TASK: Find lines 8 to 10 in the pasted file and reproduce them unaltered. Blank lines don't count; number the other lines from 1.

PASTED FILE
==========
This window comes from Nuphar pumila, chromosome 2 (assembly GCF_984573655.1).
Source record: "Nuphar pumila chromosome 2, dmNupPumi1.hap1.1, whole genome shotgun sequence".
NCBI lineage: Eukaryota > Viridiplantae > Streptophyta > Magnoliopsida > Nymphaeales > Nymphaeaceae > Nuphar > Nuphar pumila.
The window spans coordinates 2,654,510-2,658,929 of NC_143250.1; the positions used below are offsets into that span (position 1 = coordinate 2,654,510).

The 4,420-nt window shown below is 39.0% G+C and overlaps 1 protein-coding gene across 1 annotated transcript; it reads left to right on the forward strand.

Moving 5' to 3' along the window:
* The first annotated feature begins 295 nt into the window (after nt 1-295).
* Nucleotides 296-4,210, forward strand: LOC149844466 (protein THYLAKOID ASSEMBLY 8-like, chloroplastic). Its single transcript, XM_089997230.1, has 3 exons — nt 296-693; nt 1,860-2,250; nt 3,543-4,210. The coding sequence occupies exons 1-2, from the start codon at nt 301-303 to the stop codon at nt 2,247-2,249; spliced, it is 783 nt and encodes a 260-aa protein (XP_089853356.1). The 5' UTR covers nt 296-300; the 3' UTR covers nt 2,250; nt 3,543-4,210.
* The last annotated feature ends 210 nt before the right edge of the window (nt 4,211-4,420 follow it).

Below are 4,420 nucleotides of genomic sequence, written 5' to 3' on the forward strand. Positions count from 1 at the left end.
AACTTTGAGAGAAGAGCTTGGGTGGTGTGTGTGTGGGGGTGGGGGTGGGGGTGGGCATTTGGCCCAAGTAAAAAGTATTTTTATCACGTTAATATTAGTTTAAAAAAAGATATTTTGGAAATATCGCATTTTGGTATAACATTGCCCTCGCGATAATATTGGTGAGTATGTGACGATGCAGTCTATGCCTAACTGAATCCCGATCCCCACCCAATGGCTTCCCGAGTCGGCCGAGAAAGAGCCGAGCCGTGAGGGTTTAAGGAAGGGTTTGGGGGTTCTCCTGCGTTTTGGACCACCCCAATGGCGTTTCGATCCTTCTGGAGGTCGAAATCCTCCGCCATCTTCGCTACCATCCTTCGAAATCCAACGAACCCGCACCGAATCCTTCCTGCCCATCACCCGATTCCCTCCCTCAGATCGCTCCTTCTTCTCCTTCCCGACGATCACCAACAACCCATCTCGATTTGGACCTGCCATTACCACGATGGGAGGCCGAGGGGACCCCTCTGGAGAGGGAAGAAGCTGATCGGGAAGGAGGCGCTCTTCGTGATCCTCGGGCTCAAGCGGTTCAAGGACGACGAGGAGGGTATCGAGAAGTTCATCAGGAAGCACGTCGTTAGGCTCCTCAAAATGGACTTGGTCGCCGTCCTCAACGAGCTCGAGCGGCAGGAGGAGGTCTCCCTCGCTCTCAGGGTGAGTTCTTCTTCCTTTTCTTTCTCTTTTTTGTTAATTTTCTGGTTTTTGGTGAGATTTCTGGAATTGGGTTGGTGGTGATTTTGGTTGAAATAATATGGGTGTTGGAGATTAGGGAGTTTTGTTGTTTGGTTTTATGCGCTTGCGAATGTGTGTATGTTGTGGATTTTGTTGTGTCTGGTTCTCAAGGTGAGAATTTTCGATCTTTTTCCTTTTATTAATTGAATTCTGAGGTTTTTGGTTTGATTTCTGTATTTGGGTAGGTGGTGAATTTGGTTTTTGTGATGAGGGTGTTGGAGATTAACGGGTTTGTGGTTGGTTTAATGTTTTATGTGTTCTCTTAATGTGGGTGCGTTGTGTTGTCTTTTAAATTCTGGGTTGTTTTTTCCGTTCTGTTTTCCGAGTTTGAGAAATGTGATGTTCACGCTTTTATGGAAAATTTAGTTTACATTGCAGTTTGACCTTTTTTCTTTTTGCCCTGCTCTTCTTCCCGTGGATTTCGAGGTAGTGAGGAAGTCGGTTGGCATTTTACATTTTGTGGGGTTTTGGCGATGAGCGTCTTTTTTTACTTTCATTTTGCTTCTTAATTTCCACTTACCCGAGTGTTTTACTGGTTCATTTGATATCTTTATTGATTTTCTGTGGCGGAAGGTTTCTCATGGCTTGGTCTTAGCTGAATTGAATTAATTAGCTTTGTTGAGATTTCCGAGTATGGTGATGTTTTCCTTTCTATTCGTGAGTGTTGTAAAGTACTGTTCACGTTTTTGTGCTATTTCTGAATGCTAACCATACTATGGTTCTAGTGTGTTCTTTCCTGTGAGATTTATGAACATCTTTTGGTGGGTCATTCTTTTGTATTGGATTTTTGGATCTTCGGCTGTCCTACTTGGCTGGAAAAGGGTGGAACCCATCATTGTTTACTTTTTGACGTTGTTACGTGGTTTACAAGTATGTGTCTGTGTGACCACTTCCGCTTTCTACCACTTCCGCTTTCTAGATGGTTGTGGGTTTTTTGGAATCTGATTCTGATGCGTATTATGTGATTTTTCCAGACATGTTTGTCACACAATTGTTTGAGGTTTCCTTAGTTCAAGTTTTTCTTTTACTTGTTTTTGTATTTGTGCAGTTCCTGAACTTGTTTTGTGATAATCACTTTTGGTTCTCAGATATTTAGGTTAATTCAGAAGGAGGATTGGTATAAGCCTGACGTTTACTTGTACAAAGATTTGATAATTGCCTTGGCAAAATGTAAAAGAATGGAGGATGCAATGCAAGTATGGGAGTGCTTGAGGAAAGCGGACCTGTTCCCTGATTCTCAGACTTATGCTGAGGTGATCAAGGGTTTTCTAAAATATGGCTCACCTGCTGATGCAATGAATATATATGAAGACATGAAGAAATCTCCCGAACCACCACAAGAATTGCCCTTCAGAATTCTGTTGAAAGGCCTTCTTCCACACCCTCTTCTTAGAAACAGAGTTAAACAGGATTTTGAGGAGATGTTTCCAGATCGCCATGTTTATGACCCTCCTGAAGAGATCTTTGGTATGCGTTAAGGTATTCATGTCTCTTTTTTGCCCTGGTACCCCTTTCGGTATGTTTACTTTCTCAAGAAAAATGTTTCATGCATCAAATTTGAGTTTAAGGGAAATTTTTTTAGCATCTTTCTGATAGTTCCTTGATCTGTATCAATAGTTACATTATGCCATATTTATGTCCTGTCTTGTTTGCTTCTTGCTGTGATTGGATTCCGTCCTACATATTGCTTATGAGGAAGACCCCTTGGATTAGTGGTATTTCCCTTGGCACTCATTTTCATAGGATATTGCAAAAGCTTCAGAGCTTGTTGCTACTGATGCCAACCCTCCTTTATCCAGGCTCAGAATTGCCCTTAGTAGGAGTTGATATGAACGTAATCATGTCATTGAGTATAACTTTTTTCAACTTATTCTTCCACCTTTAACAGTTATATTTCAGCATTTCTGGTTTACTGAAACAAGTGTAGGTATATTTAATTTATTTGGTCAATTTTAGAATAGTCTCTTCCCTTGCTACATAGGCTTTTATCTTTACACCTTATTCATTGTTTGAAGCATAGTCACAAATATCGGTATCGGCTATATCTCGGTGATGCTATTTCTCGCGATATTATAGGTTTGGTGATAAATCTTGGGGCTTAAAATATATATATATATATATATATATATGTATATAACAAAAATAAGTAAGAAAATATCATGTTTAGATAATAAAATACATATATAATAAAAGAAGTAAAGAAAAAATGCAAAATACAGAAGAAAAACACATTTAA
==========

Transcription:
* Nucleotides 296-4,210, forward strand: LOC149844466 (protein THYLAKOID ASSEMBLY 8-like, chloroplastic). Its single transcript, XM_089997230.1, has 3 exons — nt 296-693; nt 1,860-2,250; nt 3,543-4,210. The coding sequence occupies exons 1-2, from the start codon at nt 301-303 to the stop codon at nt 2,247-2,249; spliced, it is 783 nt and encodes a 260-aa protein (XP_089853356.1). The 5' UTR covers nt 296-300; the 3' UTR covers nt 2,250; nt 3,543-4,210.
* The last annotated feature ends 210 nt before the right edge of the window (nt 4,211-4,420 follow it).

Below are 4,420 nucleotides of genomic sequence, written 5' to 3' on the forward strand. Positions count from 1 at the left end.